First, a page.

Electroluminescent wire is a thin copper wire coated in a phosphor that produces light through electroluminescence when an alternating current is applied to it. More:


"Light radar" — a device that used laser light to scan the area and measure distances to objects, walls, etc. It is also used as an acronym of "light detection and ranging" and "laser imaging, detection, and ranging". In the book Masha uses a drone to get "lidar outlines of all the human in the space". More:

Raspi Altair 8800

Altair 8800 is one of the first personal computers which was introduced in 1974. For many people it has sentimental value — that’s why some people design and sell Altair emulators that use modern technologies such as Arduino and Raspberry Pi. More:


Usually refers to the diagnostic lights on computer’s front panels (in the old days). The term derives from the famous text dated as far back as 1955.



Paranoid Android

In the book it seems to be the Android-based OS for smartphones focused on security. The main feature of it is that you update it very often to make sure all known vulnerabilities are patched or at least there are no known exploits for them. Masha explains that you should always check the OS signatures to make sure you are actually installing the correct bits and not something created by the government hackers containing backdoors and loggers. Apparently there is such a project in real life, but it’s not specifically focused on security — it just uses the cool name. More:


A device that can pretend to be a cell phone base station and make all phones in the nearest proximity to connect to it (because its signal stronger than the real cell towers that are farther away). That way it will be able to collect all information about the connected phones such as IMSI (international mobile subscriber identity), etc. Also it will be able to intercept phones' traffic, voice and data using "man-in-the-middle" attack. Devices can be purchased online, as well as anti-IMSI-catchers. You can build one yourself, if you want (see the link below). More:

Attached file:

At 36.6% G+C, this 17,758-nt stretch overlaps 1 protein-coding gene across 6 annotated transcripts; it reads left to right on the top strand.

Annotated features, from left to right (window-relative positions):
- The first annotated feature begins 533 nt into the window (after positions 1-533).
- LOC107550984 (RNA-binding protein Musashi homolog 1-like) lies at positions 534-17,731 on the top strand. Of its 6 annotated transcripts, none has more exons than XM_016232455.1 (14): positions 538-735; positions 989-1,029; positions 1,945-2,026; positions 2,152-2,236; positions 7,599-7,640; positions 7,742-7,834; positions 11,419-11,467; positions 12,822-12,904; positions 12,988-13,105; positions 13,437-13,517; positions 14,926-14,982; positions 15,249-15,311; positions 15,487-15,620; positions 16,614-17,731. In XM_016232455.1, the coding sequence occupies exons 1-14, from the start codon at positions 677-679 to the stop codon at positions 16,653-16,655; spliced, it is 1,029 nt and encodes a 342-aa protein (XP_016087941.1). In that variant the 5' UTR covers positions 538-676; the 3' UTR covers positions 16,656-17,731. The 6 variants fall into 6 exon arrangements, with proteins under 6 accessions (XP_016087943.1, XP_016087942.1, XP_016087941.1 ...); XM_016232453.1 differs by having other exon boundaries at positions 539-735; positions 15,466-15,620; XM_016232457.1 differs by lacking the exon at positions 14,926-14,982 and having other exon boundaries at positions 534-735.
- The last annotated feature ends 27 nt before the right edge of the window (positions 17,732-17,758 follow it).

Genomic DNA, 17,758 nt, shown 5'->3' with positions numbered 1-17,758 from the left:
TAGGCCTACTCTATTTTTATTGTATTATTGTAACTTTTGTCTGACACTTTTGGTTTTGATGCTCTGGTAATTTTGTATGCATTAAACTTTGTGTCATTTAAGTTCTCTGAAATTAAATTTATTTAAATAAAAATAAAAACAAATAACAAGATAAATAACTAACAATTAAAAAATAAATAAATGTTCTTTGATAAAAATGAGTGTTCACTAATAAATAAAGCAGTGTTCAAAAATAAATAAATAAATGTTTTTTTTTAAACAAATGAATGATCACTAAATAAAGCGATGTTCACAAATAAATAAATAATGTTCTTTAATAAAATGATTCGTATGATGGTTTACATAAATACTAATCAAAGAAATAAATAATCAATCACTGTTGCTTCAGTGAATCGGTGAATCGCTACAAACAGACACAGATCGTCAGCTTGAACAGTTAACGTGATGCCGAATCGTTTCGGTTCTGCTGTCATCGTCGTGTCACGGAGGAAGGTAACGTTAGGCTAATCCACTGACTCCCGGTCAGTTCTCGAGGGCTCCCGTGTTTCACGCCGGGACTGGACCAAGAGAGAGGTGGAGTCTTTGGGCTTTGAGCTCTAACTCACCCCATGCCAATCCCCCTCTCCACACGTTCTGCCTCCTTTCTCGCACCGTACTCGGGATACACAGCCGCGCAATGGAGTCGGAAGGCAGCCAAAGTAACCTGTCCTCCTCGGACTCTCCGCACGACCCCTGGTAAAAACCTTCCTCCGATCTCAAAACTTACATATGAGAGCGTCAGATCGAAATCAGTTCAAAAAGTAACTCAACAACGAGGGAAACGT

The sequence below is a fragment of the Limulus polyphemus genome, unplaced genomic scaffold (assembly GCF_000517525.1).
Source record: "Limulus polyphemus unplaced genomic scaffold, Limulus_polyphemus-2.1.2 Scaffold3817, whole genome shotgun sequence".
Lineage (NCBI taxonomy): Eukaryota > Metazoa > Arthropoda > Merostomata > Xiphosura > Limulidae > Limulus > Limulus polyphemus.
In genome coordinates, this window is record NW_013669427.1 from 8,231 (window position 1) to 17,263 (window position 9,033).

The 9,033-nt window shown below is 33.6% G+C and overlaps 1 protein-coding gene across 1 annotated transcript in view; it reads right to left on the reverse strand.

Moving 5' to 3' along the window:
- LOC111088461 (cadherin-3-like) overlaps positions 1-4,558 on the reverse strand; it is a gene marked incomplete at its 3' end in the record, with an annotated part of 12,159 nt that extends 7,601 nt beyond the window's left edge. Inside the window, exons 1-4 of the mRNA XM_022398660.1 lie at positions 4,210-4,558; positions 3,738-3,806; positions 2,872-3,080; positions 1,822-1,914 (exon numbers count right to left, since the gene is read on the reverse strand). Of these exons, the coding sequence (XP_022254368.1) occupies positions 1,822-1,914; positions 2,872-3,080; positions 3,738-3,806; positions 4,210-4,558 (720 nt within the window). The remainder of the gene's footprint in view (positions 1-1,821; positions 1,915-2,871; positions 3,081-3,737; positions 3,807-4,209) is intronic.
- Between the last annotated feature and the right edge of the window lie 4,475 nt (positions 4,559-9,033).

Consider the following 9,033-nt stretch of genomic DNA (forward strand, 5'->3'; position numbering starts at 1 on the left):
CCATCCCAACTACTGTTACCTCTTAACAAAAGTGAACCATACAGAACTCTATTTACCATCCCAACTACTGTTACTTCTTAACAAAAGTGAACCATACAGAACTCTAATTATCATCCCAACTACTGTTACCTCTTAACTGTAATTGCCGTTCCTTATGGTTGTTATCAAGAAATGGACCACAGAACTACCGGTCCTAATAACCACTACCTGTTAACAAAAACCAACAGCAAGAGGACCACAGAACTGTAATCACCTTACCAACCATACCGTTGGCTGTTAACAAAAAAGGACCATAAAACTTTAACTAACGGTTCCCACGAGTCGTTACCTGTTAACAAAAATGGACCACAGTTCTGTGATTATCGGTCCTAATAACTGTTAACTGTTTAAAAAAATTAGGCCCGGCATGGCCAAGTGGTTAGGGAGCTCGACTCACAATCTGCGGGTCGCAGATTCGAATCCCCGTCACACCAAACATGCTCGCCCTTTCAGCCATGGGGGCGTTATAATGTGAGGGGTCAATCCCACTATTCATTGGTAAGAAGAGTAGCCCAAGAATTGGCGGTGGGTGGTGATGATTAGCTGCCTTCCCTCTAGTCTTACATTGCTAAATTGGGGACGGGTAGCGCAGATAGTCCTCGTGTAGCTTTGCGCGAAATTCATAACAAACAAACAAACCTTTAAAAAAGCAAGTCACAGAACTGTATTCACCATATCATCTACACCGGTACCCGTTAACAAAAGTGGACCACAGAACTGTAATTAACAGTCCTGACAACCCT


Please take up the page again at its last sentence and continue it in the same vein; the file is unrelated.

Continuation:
Dazzle mask

A mask that allows you to trick facial-recognition software into thinking you are not human. They may use reflective tapes, infrared lights, lenses, etc. More:


A storage site where people can post pieces of code and other text information. More:

Regular expressions

A (smart) way to search specific patterns or strings in text files. You can describe patterns like "one to three numbers followed by a dash followed by several capital letters, no more than 8." More:


Document anonymization tool written in Java. More:


A method to study linguistic style to find out who the author of the document is. More:


Pretty Good Privacy, a cryptographic method used for encryption and digital signing documents, emails, etc. More:


Malicious software: software intentionally designed to cause damage to computer systems. More:

NFC, Near-Field Communication

A set of communication protocols for communication between two electronic devices over a distance of 4 cm. Used in various types of key cards, passes. etc. More:

Information Cascade

A pattern of information flow when you can see how information or decision coming from one person triggers the series of decisions or information passes from several other persons. More:


Tools to protect oneself from IMSI-catchers. More:


An open source phone framework that can be used to build a Voice-over-IP or IP PBX system. Masha runs such a server on the cloud and uses it to route her calls. One of the examples: More:


A communication application which is considered to be the most secure for end-to-end encryption. Trusted and used by Edward Snowden, Jack Dorsey, Bruce Schneier. It uses the open-source Signal protocol. Works on iOS, Android, Linux, macOS, Windows More:

Binary Transparency

A method that allows users to verify that the piece of software they use is exactly the same used by other users, i.e. it was not substituted by a compromised version. More:


Masha explains it pretty well in the book. More:

Public-private key cryptography

Again, Masha does a great job explaining the basics. More:


It is a way to use the microcontroller embedded in a USB device to inject malware in your computer. The most dangerous thing about it is that all the work is done by that microcontroller, invisible to the target computer’s CPU. More:

Baseband phone security

It was confirmed that the software that controls the baseband radio on smartphones can be compromised and can allow attackers to control other smartphone devices such as camera and microphone. More (some papers are a bit dated, but it’s quite possible some vulnerabilities described in them still exist):